Back in November, I was in Kitchener-Waterloo for a conference, where I was giving a mental health presentation. I made sure to carve out some time trackside, as KW has some unique rail photo opportunities. You can read about my time trackside in Kitchener here. My first stop was St. Jacobs, a small community north of the City of Waterloo. St. Jacobs is known for its area old order Mennonite population (think horse and buggies) as well as its tourist industry, which is very much a mainstay of the local economy.
The Waterloo Central Railway has a yard located in the town, which serves as its maintenance facility and starting point for some tourist excursions. At one point, the WCR operated from the former Waterloo train station, but the rails south of St. Jacobs are now all occupied by the Ion light rail system. CN still operates local freight operations during off hours, which you can read about in this Traingeek.ca blog entry. But the area is off limits to the WCR.
This time around, I arrived in the early morning, as this was the only time I had to take photos. I was quite happy to get a few shots of the WCR's former Essex Terminal Railway caboose, clad in a wrap that would be useful for its Christmas Train. The railway added some nice touches, like the HOHO 2023 operating mark. Also, as a communications professional, I always like it when a business includes its web address in a visible spot. I remember a marketing professional telling me she couldn't understand why a company would ever hesitate to share its website at every opportunity.
You can even see the WCR speeder to the left of the caboose as well as a Budd-build RDC unit behind the caboose. I got all these shots from a small park next to the railyard, which offers you some great vantage points to get photographs. It's like visiting a rail museum for free. There is even a street just north of this park that ends at the tracks, where you can get some shots from a different vantage point, but stay on public property (the street). There are signs here that clearly show you where you can and cannot go, as there are homes and a small trackside business here.
There were some other interesting things to see in the yard, as the railway was clearly getting ready to assemble a Christmas train. If you look closely at this old passenger coach, you can see that the crews had already strung up lights around the windows and across the top and bottom of the car. The WCR is clearly influenced by a love of vintage Canadian Pacific colours, as many of its cars and locomotives sport CP's maroon (Tuscan red, technically) and grey scheme, which was officially ditched in 1968 for the action red multimark livery.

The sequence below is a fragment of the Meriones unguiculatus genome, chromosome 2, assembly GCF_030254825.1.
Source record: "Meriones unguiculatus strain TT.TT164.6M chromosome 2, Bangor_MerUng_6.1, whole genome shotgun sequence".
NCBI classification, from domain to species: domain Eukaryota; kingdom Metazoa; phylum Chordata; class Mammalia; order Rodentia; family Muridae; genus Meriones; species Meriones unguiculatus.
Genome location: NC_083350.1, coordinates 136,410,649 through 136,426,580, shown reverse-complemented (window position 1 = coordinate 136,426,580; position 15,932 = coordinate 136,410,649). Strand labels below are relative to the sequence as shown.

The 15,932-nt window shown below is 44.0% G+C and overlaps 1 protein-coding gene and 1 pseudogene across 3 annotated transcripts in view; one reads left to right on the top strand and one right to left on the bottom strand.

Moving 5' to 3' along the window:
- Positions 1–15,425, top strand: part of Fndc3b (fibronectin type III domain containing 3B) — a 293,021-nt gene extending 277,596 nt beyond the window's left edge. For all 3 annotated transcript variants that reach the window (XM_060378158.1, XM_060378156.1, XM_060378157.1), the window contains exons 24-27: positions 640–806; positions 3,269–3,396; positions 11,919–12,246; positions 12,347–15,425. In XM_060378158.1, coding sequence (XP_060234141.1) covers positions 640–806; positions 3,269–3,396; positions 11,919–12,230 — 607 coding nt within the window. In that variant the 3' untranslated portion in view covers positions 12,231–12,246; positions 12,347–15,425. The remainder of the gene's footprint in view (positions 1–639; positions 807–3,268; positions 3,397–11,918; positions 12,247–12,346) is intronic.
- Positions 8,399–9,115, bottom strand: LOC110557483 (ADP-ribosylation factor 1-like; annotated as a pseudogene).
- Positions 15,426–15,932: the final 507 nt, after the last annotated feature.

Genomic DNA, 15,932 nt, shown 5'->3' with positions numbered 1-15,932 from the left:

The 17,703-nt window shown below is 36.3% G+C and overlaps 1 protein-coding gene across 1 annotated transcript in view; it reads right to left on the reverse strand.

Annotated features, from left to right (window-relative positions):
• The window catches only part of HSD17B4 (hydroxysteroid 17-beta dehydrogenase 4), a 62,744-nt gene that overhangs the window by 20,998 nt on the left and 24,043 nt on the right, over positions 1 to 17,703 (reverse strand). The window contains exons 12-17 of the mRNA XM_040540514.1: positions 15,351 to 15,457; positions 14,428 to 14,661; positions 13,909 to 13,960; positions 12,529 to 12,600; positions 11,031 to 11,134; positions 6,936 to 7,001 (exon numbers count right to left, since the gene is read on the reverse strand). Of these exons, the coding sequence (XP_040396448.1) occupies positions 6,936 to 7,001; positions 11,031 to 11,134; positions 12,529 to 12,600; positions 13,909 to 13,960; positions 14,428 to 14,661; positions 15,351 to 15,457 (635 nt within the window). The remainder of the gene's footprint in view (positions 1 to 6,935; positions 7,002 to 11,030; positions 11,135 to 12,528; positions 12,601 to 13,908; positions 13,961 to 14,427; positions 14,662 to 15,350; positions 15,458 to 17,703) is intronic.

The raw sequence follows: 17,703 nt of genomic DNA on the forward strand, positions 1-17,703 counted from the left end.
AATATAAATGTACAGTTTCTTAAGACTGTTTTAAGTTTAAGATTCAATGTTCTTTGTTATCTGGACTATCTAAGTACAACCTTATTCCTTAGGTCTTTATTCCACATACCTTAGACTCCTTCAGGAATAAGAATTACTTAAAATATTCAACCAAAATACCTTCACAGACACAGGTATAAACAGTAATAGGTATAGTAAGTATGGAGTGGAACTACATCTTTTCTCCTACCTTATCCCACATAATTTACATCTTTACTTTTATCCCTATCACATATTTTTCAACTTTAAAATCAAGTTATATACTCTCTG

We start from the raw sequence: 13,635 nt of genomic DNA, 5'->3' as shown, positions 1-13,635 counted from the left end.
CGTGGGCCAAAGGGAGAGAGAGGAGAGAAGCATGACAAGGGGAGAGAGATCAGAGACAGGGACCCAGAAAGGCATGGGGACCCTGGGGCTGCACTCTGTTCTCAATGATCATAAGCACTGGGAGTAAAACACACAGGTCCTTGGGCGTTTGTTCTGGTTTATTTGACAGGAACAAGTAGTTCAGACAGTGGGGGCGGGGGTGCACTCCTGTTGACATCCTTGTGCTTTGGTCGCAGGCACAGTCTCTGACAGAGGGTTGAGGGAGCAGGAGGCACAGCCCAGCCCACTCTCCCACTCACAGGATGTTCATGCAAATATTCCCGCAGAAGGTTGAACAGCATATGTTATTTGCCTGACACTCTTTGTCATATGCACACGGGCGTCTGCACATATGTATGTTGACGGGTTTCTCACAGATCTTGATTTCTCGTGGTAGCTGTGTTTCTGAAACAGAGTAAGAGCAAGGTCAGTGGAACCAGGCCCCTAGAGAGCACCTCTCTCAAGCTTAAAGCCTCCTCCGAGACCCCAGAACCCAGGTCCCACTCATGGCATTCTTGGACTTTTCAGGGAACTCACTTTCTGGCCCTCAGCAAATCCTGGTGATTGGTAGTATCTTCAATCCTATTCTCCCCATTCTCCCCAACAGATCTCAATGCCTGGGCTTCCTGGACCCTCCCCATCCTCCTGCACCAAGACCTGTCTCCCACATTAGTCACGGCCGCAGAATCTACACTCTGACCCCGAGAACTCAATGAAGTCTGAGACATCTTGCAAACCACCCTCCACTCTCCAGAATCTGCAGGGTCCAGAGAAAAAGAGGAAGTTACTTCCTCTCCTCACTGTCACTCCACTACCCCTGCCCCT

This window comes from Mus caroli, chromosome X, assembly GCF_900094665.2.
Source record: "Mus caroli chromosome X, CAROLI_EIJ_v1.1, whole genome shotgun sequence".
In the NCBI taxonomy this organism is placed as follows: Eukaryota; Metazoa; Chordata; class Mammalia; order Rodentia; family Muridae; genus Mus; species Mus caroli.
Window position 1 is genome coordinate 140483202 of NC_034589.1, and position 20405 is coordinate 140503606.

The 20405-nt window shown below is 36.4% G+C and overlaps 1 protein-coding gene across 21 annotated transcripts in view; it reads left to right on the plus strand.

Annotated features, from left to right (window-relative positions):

This coach, however, is actually a former CN coach, built in 1954 by Canadian Car and Foundry. It served well into the Via Rail era, where it took on the blue and yellow scheme, before finding its way into the BC Rail fleet, where it became known as Sunset Beach, and finally the Orangeville-Brampton Railway. Coach 1978 has been with WCR since 2018.
In previous years, WCR kept some of its coaches in the blue and yellow Via Rail scheme. I was lucky to get a shot of one of the last coaches to sport this scheme. I was happy I did, as I have great memories of these old blue and yellow cars as a kid.
Here's a sun-drenched shot of two S13s 1001 (left) and 1002 in the yard. Each unit was built by the Montreal Locomotive Works in 1959. While each bears the colours of the pre-action mark CP, these units were actually Pacific Great Eastern (later BC Rail) units upon delivery. After serving out west, they spent time on the Greater Winnipeg Water District Railway as 501 and 502, before moving further east and operating for the Ontario Southland Railway with the same numbers. They have been with the WCR since 2018. It's incredible to think of how much revenue service these old units have seen.
A little deeper in the yard, another MLW unit, this one ex-CP S3 6593, was sitting with a mixed consist, including 1930s vintage ex-CN baggage car 8751, a tank car and a former Toronto, Hamilton & Buffalo boxcar. Unlike the other units, this one was originally a CP unit, built in 1957. For Ottawa railfans, they might be interested to know that CP sold it to the National Research Council, where it served as the NRC switcher at its ground transportation research centre along the old CP Prescott Sub, near the Ottawa International Airport. It was sold to the WCR in 2012. Here is a cool shot from its move from Walkley Yard back in 2012. This unit began its work in these maroon and grey colours before being switched to action red, so this is likely a fitting scheme for this old unit.
The railway explains on its website that its small collection of rolling stock is for the purposes of television and movie work, where productions might need to include a freight train in a scene. Since the WCR also has a steam engine on its roster, I would imagine have a tank car might come in handy as well for the purposes of feeding the engine water.
All in all, it was a fun visit to this area. I will share a few more images from this morning in another post, since there was quite a bit to see in a brief time.